What was the impact on the professionals/residents and staff?

Following the event we received an email with some lovely comments about the event and the home from the Chairman of North Tyneside. The staff were very proud.

We also had some new visitors from a neighbouring sheltered accommodation complex who said they’d like to come along to our weekly coffee morning and future events which is great for our residents who like to make new friends.

What have you learnt about the power of community engagement?

As care homes we often think about how getting involved in the community can benefit our residents and our home but we also have so much to offer our communities too. As part of day-to-day life we form many close relationships and networks in our area, from our visiting healthcare professionals, to local suppliers, to our local authority, to community groups and churches involved in our activity provision.

We can use our connections and shared knowledge to help benefit people living locally and better our communities as a whole.

Thank you to Joanne Rossiter, Maria Mallaband & Countrywide Care Homes.

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Clear Lines of Communication

Imagine my concerns when during a monthly team meeting it became apparent that my team felt that their ideas and worries were not acted on.

The process we had in place to collect staff views was to feed them into the melting pot at staff meetings. But it became was clear to me only things that we had time to pick up or deemed as urgent were being actioned. On day two of the My Home Life Leadership Programme we learnt of the six sense framework, it made me think about how my team must have been feeling about their wishes and concerns not being acknowledged.

I said to myself, “Sarah, what does a deputy manager do?” I needed to give a clear structure to capturing staff comments and to have a team that knew who to report to and receive feedback from.

sarah-bucks

We have captured fantastic ideas such as care assistants with hobbies that can be transferred into activities and new ways of working to steer away from task orientated days. Another great aspect of this is that these lines of communication have become our supervision lines.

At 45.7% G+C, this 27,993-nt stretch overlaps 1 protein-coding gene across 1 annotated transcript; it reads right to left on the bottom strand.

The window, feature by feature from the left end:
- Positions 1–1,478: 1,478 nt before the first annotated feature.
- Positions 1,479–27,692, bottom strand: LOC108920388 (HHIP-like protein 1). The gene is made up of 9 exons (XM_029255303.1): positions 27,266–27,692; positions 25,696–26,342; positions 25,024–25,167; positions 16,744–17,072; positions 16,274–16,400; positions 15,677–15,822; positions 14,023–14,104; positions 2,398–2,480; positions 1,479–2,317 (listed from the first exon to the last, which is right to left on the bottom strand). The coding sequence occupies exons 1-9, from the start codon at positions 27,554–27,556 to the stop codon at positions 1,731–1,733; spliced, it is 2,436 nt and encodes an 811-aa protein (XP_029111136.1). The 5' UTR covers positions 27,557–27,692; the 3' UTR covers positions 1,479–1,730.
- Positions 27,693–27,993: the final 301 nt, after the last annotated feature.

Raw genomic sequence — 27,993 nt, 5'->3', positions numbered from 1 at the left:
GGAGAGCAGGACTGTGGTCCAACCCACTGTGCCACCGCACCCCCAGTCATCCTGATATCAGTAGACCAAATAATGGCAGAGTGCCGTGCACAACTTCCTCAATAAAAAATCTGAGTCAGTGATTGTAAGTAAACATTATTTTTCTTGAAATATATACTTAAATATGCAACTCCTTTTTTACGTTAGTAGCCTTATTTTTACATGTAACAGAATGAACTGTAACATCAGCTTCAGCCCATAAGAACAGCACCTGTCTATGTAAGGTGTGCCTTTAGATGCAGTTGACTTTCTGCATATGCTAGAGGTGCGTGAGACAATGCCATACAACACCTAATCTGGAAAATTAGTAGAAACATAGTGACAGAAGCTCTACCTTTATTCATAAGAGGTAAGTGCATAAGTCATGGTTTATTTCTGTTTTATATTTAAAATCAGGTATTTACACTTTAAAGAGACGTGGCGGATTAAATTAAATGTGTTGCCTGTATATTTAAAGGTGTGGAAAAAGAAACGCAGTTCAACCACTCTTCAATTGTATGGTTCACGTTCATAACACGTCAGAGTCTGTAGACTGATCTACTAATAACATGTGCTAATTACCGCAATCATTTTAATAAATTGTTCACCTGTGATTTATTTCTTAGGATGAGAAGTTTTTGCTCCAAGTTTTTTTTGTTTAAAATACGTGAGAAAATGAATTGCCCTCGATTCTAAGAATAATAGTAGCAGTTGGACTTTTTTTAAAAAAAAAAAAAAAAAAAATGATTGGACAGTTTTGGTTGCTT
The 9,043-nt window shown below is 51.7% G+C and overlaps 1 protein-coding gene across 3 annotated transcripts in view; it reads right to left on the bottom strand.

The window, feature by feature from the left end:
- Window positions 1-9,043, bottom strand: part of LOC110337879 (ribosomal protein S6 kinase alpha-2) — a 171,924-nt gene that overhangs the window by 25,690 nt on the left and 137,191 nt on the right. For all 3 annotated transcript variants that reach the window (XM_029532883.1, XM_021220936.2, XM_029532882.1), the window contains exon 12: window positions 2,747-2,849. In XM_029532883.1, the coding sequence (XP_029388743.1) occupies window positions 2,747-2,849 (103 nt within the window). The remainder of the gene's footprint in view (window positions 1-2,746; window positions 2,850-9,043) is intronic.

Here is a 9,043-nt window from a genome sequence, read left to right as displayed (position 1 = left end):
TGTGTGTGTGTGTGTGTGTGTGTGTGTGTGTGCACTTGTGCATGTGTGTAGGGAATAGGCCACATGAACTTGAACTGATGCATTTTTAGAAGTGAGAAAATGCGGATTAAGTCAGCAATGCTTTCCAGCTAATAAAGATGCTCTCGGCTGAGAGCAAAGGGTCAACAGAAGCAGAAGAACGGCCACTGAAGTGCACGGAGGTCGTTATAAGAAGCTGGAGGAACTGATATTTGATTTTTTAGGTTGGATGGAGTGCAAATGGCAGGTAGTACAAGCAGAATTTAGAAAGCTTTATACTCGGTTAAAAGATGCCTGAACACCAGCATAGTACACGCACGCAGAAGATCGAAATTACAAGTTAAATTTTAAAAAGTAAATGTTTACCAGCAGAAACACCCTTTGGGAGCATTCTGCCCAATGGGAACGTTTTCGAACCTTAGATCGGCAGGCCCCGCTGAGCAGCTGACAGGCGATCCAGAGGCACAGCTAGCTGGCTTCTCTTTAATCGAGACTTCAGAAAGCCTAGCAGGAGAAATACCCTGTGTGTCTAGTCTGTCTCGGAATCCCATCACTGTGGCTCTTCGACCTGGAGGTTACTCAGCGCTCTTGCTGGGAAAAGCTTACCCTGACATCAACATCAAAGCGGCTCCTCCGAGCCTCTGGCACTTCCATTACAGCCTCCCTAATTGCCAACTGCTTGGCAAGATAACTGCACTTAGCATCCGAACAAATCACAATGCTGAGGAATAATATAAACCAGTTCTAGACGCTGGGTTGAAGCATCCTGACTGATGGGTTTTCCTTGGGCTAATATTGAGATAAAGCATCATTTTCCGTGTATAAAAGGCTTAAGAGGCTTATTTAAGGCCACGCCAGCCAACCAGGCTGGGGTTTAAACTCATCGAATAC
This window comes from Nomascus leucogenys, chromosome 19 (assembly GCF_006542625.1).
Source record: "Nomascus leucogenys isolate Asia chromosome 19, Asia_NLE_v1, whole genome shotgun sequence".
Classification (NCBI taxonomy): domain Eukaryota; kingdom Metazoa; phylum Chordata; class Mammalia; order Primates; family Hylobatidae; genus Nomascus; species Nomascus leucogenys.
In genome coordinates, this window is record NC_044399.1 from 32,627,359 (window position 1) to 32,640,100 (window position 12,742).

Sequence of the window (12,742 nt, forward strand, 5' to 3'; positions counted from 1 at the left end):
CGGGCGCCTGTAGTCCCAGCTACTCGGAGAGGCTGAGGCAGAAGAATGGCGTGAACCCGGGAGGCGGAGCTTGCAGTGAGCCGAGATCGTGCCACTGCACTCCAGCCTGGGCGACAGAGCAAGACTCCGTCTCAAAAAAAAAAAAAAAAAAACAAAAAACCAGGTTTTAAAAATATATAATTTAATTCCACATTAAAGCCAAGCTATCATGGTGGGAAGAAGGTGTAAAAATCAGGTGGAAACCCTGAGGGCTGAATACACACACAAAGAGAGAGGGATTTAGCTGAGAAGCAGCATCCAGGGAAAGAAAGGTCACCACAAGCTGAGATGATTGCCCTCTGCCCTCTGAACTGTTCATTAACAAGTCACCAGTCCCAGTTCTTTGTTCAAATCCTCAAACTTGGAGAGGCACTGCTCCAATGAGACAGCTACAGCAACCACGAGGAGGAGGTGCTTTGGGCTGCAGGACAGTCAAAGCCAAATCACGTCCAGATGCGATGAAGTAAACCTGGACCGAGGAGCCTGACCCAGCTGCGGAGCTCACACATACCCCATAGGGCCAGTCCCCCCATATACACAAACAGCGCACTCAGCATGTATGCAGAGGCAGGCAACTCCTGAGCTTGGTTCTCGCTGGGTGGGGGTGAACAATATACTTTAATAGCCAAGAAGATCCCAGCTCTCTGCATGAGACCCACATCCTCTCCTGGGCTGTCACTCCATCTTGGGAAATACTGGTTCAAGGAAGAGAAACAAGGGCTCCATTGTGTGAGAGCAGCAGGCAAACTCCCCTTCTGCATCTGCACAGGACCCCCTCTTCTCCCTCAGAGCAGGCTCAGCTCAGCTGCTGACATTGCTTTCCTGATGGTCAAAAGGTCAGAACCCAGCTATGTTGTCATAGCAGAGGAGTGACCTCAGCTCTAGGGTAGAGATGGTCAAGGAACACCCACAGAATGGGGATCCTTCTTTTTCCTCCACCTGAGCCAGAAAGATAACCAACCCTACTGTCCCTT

Overall this has allowed us to become more relationship centred as a home and united as a team, who are passionate, caring and devoted to the resident and service we provide! Creating a visual tool for colleagues to appreciate the structure and flow of our home and support system has helped everyone.

As a bonus it also acts as clear evidence that inspectors and support services look for when entering our residents home.

Many thanks to Sarah Clarke Deputy Home Manager, Buckinghamshire for sharing her experience with us.

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Welcoming children into the care home (with free guide!)

Child visiting relativeOver the years we’ve had a relationship with different groups of young people in our care home but we had lost contact with them, so we decided to start to build the links up again. It wasn’t completely straightforward – when we first started to try to find groups to link with some of them said that they had other things going on and weren’t able to commit to visits, even not very often. But we’ve kept trying and now have a good relationship with our local Girl Guides and Scouts, and different age groups from schools, who all visit the home regularly.

One thing that’s worked really well has been coordinating with the school about what the children are working on and building in the care home visit opportunity. For example, our Activities Coordinator went in to visit the primary school children beforehand and read the group a story designed to help children understand people with dementia. Then they had a group activity drawing pictures of their grannies and grandads for a display in the front of the care home, which was waiting for them when they arrived. Continue Reading